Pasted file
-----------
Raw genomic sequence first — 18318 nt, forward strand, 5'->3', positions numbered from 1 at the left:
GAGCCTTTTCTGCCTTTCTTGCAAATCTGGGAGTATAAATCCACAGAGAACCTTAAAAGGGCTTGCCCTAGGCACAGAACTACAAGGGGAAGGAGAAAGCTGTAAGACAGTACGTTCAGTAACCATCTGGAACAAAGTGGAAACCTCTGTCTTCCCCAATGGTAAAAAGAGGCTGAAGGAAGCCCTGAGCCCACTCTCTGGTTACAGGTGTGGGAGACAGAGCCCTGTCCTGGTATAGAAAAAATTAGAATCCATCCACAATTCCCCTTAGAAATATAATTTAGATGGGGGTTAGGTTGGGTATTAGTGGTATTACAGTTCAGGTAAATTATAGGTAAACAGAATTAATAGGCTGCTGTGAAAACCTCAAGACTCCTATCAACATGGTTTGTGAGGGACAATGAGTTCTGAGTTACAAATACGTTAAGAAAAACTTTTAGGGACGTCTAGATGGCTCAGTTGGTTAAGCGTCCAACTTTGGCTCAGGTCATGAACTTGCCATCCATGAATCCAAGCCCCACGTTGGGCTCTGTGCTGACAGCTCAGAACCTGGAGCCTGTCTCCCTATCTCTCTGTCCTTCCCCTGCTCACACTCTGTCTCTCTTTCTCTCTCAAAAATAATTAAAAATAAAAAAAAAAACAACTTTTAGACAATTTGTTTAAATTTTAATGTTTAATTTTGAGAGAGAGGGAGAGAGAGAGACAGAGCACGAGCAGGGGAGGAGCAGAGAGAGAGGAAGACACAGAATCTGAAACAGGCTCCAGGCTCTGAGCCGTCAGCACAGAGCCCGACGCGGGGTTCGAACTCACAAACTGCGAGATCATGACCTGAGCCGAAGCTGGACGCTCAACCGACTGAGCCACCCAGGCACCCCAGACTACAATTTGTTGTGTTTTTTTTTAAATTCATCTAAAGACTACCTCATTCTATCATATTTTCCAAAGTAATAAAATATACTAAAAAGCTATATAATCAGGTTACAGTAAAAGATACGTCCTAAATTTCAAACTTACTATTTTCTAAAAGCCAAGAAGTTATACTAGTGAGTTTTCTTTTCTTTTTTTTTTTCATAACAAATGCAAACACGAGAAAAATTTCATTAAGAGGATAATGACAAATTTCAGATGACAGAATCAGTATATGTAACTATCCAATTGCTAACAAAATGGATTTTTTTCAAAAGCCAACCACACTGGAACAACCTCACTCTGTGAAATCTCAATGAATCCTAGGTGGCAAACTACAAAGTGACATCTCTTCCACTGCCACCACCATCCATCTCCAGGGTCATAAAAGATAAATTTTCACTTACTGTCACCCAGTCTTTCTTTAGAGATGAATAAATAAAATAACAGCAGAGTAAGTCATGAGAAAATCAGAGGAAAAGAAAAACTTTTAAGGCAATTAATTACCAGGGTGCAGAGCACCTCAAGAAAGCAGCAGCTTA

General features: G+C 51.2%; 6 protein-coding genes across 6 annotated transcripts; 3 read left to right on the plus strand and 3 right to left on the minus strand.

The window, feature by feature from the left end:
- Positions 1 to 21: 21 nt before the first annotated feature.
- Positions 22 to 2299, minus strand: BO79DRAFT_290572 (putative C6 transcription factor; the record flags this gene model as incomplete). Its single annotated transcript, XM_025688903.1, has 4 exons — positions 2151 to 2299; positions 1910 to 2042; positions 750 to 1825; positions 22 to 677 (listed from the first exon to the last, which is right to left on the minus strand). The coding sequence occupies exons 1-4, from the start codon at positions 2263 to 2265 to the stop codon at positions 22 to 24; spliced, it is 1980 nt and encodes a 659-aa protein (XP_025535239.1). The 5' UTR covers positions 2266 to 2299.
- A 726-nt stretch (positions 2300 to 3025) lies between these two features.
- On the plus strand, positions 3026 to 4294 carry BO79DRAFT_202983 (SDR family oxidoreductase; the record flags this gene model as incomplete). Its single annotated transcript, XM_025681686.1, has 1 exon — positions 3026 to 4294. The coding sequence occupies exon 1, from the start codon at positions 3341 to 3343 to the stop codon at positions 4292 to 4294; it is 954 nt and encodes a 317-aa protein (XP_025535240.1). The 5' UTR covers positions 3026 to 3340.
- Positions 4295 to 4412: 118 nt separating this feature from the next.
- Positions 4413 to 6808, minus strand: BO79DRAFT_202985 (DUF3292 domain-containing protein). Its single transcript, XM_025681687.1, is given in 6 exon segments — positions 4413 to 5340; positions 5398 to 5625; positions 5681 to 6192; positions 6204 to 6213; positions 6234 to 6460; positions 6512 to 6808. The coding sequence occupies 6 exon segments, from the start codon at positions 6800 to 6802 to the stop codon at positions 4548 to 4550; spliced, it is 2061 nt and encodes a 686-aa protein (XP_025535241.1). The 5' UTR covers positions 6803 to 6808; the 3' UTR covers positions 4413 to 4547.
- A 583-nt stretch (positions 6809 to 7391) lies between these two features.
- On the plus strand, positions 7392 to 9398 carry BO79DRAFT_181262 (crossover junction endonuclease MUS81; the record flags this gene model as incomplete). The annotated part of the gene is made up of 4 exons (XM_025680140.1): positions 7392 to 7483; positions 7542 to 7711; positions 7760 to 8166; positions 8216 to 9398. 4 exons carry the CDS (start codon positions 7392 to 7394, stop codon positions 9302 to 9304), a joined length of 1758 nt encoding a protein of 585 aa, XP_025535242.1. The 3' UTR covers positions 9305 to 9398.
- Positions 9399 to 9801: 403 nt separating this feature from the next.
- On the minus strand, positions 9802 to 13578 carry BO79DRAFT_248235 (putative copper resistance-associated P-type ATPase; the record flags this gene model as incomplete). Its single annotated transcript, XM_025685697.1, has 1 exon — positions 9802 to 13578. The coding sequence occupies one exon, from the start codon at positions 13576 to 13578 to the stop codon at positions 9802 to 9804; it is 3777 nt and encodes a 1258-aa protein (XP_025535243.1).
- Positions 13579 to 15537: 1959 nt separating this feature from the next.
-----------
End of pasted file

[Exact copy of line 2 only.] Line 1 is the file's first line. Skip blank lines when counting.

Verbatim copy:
GAGCCTTTTCTGCCTTTCTTGCAAATCTGGGAGTATAAATCCACAGAGAACCTTAAAAGGGCTTGCCCTAGGCACAGAACTACAAGGGGAAGGAGAAAGCTGTAAGACAGTACGTTCAGTAACCATCTGGAACAAAGTGGAAACCTCTGTCTTCCCCAATGGTAAAAAGAGGCTGAAGGAAGCCCTGAGCCCACTCTCTGGTTACAGGTGTGGGAGACAGAGCCCTGTCCTGGTATAGAAAAAATTAGAATCCATCCACAATTCCCCTTAGAAATATAATTTAGATGGGGGTTAGGTTGGGTATTAGTGGTATTACAGTTCAGGTAAATTATAGGTAAACAGAATTAATAGGCTGCTGTGAAAACCTCAAGACTCCTATCAACATGGTTTGTGAGGGACAATGAGTTCTGAGTTACAAATACGTTAAGAAAAACTTTTAGGGACGTCTAGATGGCTCAGTTGGTTAAGCGTCCAACTTTGGCTCAGGTCATGAACTTGCCATCCATGAATCCAAGCCCCACGTTGGGCTCTGTGCTGACAGCTCAGAACCTGGAGCCTGTCTCCCTATCTCTCTGTCCTTCCCCTGCTCACACTCTGTCTCTCTTTCTCTCTCAAAAATAATTAAAAATAAAAAAAAAAACAACTTTTAGACAATTTGTTTAAATTTTAATGTTTAATTTTGAGAGAGAGGGAGAGAGAGAGACAGAGCACGAGCAGGGGAGGAGCAGAGAGAGAGGAAGACACAGAATCTGAAACAGGCTCCAGGCTCTGAGCCGTCAGCACAGAGCCCGACGCGGGGTTCGAACTCACAAACTGCGAGATCATGACCTGAGCCGAAGCTGGACGCTCAACCGACTGAGCCACCCAGGCACCCCAGACTACAATTTGTTGTGTTTTTTTTTAAATTCATCTAAAGACTACCTCATTCTATCATATTTTCCAAAGTAATAAAATATACTAAAAAGCTATATAATCAGGTTACAGTAAAAGATACGTCCTAAATTTCAAACTTACTATTTTCTAAAAGCCAAGAAGTTATACTAGTGAGTTTTCTTTTCTTTTTTTTTTTCATAACAAATGCAAACACGAGAAAAATTTCATTAAGAGGATAATGACAAATTTCAGATGACAGAATCAGTATATGTAACTATCCAATTGCTAACAAAATGGATTTTTTTCAAAAGCCAACCACACTGGAACAACCTCACTCTGTGAAATCTCAATGAATCCTAGGTGGCAAACTACAAAGTGACATCTCTTCCACTGCCACCACCATCCATCTCCAGGGTCATAAAAGATAAATTTTCACTTACTGTCACCCAGTCTTTCTTTAGAGATGAATAAATAAAATAACAGCAGAGTAAGTCATGAGAAAATCAGAGGAAAAGAAAAACTTTTAAGGCAATTAATTACCAGGGTGCAGAGCACCTCAAGAAAGCAGCAGCTTA